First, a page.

As of January 1, 2012, the weedpass will be introduced, bringing a new wave of street dealers, more accessible hard drugs and increased health risks! It’s already happening in the South regions of the Netherlands! Brought to you by the Dutch government.
Maastricht: 28 days later …Maastricht

Less than a month after the introduction of the weedpass in the city of Maastricht, a Belgian journalist has reported the effects that many people (including experts) predicted: a revival of the black market in the capital of Limburg. The weedpass prevents anyone not of Belgian, Dutch or German nationality from entering coffeeshops and safely buying cannabis.

Street dealers now invite tourists discriminated against by the weedpass, mainly the French, to come and buy cannabis in apartments. Often this is a scam to sell poor quality marijuana at high prices. Large scale organized crime operations, which also provide marijuana to coffeeshops, make a double killing by offering other drugs such as LSD, Ecstasy or speed to tourists who are just looking for cannabis. The overall price of cannabis is increasing, including in the coffeeshops, because the unregulated black market causes an increase in demand. As a consequence some tourists resort to products which (although nothing like cannabis) are authorized for sale, such as hallucinogenic truffles, freely sold in smartshops to everyone, regardless of nationality.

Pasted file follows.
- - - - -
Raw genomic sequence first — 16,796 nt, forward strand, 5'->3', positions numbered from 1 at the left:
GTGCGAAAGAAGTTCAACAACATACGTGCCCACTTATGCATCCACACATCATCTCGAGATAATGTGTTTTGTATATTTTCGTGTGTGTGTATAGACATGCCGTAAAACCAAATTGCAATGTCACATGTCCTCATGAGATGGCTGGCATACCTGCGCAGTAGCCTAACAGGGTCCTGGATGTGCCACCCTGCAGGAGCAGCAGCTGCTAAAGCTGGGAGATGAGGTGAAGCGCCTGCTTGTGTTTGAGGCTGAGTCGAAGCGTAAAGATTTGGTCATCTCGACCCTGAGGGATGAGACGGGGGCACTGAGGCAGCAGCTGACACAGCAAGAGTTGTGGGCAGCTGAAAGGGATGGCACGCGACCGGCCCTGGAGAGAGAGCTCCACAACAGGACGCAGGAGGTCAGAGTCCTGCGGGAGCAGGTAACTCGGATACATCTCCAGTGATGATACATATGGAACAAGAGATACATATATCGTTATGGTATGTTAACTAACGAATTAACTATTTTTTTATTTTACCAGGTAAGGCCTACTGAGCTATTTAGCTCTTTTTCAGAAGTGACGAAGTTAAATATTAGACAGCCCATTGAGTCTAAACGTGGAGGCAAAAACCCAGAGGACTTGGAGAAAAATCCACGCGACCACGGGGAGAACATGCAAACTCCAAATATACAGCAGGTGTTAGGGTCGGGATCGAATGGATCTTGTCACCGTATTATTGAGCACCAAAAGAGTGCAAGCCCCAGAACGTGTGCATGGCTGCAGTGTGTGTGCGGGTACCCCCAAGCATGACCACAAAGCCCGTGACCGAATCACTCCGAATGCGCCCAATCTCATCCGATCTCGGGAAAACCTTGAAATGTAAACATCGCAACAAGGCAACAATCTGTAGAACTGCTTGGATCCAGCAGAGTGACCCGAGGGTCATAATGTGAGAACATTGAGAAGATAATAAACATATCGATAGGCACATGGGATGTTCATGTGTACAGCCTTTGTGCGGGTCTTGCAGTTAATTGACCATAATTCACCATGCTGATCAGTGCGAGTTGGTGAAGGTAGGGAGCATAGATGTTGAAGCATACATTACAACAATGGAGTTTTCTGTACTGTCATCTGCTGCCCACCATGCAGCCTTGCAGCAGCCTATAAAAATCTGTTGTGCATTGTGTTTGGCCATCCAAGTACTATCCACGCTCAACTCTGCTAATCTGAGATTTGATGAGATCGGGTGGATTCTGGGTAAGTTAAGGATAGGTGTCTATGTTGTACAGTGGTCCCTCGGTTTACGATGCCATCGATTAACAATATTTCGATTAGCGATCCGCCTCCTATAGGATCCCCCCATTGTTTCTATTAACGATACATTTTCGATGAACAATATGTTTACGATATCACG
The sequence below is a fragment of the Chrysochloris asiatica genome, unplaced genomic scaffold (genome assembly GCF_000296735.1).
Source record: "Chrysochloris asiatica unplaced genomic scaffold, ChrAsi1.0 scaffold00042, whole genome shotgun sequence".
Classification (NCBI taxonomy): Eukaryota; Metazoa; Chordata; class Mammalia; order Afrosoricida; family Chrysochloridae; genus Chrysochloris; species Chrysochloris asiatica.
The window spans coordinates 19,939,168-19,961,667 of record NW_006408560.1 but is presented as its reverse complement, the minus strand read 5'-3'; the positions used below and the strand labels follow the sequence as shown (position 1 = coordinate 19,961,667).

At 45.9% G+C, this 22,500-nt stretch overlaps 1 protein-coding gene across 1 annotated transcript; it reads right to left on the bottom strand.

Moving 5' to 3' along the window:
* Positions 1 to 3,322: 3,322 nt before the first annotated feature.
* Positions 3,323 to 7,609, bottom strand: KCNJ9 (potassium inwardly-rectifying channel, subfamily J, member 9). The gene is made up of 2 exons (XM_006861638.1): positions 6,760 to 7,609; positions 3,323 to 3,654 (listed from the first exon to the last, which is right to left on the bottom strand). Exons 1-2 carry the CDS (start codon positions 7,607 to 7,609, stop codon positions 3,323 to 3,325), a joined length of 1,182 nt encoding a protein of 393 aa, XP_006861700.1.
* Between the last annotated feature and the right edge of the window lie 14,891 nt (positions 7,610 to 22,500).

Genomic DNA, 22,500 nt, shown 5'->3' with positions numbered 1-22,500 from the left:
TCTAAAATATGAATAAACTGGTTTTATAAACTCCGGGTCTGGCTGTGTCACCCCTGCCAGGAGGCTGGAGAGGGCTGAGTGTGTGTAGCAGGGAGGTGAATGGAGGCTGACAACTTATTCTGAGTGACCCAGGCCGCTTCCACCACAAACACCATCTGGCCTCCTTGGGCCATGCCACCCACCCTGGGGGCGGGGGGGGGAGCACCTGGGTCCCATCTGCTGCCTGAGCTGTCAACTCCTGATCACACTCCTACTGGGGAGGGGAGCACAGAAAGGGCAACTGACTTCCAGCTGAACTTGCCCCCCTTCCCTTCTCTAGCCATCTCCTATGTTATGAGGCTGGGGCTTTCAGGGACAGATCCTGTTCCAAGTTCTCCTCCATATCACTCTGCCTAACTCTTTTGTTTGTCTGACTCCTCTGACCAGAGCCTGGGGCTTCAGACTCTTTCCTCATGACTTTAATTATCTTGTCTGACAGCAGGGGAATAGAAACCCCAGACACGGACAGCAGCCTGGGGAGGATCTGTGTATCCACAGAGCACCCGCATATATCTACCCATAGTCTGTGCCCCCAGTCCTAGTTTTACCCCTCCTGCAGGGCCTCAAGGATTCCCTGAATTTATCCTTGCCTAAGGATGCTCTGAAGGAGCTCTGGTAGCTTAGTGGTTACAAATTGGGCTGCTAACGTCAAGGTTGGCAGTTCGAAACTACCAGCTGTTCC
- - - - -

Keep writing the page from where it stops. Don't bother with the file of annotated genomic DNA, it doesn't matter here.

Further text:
The weedpass is a massive blow to the local economy

Many critics have also focused on the economic impact of such a measure. A study commissioned by the VOCM (Official Club Maastricht Coffeeshops ) reported figures that should make the city council think twice. The study, reported by De Telegraaf, found that the pass will cost 30 million euros to the city of Maastricht alone, and mean the loss of 345 full-time jobs! In the end the only real winners in this story are the criminals who see an exploding market opening up while honest workers lose their jobs, and suffer the consequences of the decisions of their elected representatives.

An expected and tangible effect of the weedpass

In just one month, many of the negative effects of the weedpass predicted by the experts are proven verifiable. The black market re-emerges into the open with dealers and drug touts even more determined to provide for the tourists who, thanks to the weedpass, are now forced into obtaining cannabis illegally.

The experts may have given good objective advice on the issue, but the government continues to ignore them. The Dutch Parliament (Tweede Kamer) will vote this month on an amendment to the Opium Act, giving individual area councils the power to override the rules of the Opium Act and bring in stricter regulations of their own. This measure, intended to continue the current policy of reducing harm associated with drug tourism, will only increase the problems for tourists and residents alike.

Although the positive effects of the tolerance policy are well established, the Dutch government is bending to the will of fellow European countries and becoming more intolerant by the day. This direction is already causing more problems in Maastricht than it might solve. What the government should be doing is putting pressure on fellow countries to adopt a policy proven to work: the provision of safe, regulated places for adults to buy and consume cannabis without discrimination.

 

Sources: De Telegraaf Limburger Contrepoints








%d bloggers like this: